Having helped Ireland go unbeaten through the Guinness Autumn Series, fiery flanker Neil Best is back in the white of his beloved Ulster tonight as the league champions entertain Leinster.
Best has dubbed the all-ticket provincial showdown (Ravenhill, kick-off 7.30pm) "a massive occasion" and "a chance for revenge" as Michael Cheika's Leinster outfit achieved a notable double over Ulster last season.
"They beat us home and away last year which was disappointing so it's a chance to get some revenge," admitted the 27-year-old Best, who now boasts seven Ireland caps.
"The next four games (in the Magners League and Heineken Cup) are crucial for us and it was this time last year that we fell down a bit. We can't let that happen this time around and we're doing our very best not to."
Best knows that his side face a tough task in maintaining their excellent home form - they have won all ten of their home league fixtures so far in 2006.
Leinster, the last team to beat Ulster in the league in Belfast (24-19 last December), have won the last six matches they have played against their fellow provinces in the league, and Cheika has an almost fully-fit squad.
Having got to know his Irish team-mates better in recent weeks, Best is relishing the chance to test his tackling skills out on the likes of Brian O'Driscoll and Gordon D'Arcy.
"Drico (O'Driscoll) and Darce (D'Arcy) are world class players so it is nice to play with them and it's good to play against them too, because you get to see what it is like for other teams.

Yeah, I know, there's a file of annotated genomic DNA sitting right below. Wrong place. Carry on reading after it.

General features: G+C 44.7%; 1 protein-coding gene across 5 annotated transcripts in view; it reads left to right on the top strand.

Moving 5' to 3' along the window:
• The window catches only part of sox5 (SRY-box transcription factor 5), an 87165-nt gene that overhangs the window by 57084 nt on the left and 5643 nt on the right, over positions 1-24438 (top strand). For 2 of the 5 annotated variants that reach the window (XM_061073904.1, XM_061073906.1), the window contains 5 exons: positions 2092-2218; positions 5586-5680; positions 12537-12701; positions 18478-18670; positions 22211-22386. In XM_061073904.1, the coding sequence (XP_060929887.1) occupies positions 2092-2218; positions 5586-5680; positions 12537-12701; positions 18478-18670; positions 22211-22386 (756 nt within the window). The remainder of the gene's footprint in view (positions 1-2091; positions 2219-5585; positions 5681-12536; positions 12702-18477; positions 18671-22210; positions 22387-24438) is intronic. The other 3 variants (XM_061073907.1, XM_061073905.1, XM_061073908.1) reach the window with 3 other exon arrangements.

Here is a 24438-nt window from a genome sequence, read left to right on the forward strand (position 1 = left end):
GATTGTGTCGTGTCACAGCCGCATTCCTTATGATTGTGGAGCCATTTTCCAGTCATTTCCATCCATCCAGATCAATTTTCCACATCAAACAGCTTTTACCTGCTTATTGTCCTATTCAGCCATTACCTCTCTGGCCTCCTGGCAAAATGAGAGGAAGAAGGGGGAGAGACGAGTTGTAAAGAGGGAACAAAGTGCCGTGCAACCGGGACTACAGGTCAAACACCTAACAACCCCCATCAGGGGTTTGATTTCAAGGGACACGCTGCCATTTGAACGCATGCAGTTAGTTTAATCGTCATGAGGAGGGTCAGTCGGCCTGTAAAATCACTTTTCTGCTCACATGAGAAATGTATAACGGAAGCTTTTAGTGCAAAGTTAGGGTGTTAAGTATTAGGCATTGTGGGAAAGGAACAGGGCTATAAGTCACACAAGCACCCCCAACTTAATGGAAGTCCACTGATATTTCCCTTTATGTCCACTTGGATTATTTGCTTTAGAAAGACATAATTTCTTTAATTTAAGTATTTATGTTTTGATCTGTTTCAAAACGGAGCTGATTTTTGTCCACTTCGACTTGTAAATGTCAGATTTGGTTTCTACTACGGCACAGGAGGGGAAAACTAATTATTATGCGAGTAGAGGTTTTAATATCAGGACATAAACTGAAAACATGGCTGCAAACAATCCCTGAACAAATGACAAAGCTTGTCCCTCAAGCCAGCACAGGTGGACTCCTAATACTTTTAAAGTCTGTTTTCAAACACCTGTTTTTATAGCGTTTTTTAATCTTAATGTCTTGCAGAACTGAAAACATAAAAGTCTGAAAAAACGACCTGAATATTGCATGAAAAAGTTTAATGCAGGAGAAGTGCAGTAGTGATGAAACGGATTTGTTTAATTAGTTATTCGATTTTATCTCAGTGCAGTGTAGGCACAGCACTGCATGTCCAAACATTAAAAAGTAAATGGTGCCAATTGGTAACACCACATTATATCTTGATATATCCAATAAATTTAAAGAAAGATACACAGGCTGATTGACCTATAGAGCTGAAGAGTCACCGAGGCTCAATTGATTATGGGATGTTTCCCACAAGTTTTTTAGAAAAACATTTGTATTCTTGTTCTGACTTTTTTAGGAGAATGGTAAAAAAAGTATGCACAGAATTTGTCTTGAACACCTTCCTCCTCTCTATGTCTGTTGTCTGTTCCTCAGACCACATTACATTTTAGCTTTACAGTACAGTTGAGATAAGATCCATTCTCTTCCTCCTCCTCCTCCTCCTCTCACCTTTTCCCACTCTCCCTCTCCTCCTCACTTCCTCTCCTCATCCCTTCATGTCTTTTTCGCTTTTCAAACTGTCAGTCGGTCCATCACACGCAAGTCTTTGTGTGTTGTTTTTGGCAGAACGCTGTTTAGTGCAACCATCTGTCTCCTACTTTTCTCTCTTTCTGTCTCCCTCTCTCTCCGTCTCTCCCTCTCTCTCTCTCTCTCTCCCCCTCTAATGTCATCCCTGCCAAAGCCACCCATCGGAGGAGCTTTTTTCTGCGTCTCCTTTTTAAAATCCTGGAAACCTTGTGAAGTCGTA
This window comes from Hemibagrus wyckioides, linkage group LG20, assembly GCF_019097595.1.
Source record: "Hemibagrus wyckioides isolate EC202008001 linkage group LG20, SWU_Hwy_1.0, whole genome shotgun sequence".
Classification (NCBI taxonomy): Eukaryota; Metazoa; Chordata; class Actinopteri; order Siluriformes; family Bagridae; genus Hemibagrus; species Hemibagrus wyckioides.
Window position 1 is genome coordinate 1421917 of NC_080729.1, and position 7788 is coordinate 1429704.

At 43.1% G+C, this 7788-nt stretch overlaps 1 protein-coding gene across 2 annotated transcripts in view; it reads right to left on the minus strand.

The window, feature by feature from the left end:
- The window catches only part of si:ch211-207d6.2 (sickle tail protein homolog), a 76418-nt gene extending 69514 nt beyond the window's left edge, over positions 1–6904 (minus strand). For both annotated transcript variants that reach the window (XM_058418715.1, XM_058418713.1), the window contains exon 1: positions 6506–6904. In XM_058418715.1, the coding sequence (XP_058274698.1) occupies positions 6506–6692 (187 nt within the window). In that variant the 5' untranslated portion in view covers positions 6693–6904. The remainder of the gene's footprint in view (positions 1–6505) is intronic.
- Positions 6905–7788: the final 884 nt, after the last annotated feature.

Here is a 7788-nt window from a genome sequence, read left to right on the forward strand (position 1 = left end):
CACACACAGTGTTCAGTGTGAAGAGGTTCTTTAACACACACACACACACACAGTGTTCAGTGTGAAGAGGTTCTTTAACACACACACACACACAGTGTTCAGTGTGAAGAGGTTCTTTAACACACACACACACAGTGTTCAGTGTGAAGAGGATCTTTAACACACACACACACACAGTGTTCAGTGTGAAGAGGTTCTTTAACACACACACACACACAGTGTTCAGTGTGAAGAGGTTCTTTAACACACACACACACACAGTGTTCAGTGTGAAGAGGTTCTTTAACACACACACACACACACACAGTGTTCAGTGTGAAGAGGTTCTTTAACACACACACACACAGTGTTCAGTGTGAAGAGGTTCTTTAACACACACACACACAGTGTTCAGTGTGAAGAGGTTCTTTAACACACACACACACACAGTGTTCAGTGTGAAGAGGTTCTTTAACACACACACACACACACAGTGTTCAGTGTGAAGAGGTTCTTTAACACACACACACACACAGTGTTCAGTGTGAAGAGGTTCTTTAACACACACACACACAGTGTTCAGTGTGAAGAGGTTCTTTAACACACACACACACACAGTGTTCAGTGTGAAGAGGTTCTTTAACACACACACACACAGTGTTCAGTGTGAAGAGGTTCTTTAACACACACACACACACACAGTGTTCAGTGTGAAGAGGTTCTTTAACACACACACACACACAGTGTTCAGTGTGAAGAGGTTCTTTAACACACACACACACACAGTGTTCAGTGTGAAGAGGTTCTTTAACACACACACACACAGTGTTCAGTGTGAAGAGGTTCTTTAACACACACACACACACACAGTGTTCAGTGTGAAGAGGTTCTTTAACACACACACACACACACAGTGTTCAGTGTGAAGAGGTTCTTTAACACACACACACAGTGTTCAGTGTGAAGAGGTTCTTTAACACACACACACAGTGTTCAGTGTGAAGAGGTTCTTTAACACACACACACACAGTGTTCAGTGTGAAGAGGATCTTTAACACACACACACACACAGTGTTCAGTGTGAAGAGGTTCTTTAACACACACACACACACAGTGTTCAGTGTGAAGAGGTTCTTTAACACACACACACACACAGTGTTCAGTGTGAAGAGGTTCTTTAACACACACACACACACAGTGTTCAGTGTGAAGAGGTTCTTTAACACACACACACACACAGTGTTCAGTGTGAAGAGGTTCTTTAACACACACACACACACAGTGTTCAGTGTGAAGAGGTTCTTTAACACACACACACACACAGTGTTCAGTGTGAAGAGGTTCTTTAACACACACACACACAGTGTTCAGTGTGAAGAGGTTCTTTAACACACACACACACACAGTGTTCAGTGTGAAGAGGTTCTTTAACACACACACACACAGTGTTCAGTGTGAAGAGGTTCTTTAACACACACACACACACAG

"You don't really know how good these players are because you're always with them but Saturday night is a chance for me to be on the receiving end and them to be on the receiving end of me."
Australia's Lote Tuqiri, Rocky Elsom and Phil Waugh certainly know what that is like - the trio were left shaken and stirred when they encountered the hard-hitting Best at Lansdowne Road last month.
...Best back in training with the Ulster squad this week...
The big 'hits' are all just part of the Belfast man's job - he sees making tackles as "his bread and butter" work.
"I am just doing what I am paid to do," he acknowledged. "If I was missing tackles then I would be straight off the park. And that's the way it should be.
"I shouldn't be getting praise for doing my job. As for Gordon and Brian, these guys are world class players and you have to make sure you tackle them well and that goes for a lot of Leinster's back line players.
"I respect them enough to throw everything I have at them. I know if I don't I am going to look stupid."
Always looking to improve his game, Best has shunned a lot of the praise, from his fellow players and the media, that came his way in the aftermath of Ireland's autumn wins over South Africa and Australia.
Exciting times as they may be, Best's sole focus is on the next game, the next challenge and developing himself into being a better player - and that means putting in the work, something he has never been afraid to do.
"Things were good (during the autumn internationals) but there were also some areas for me to work on. I'm a firm believer in continually developing and not being pigeon-holed as a certain type of player," he conceded.
"There are other skills I need to work on and I just want to build a game where I am producing an all-round performance. Not just good in defence or good carrying, but also good in the lineout, good handling, things like that."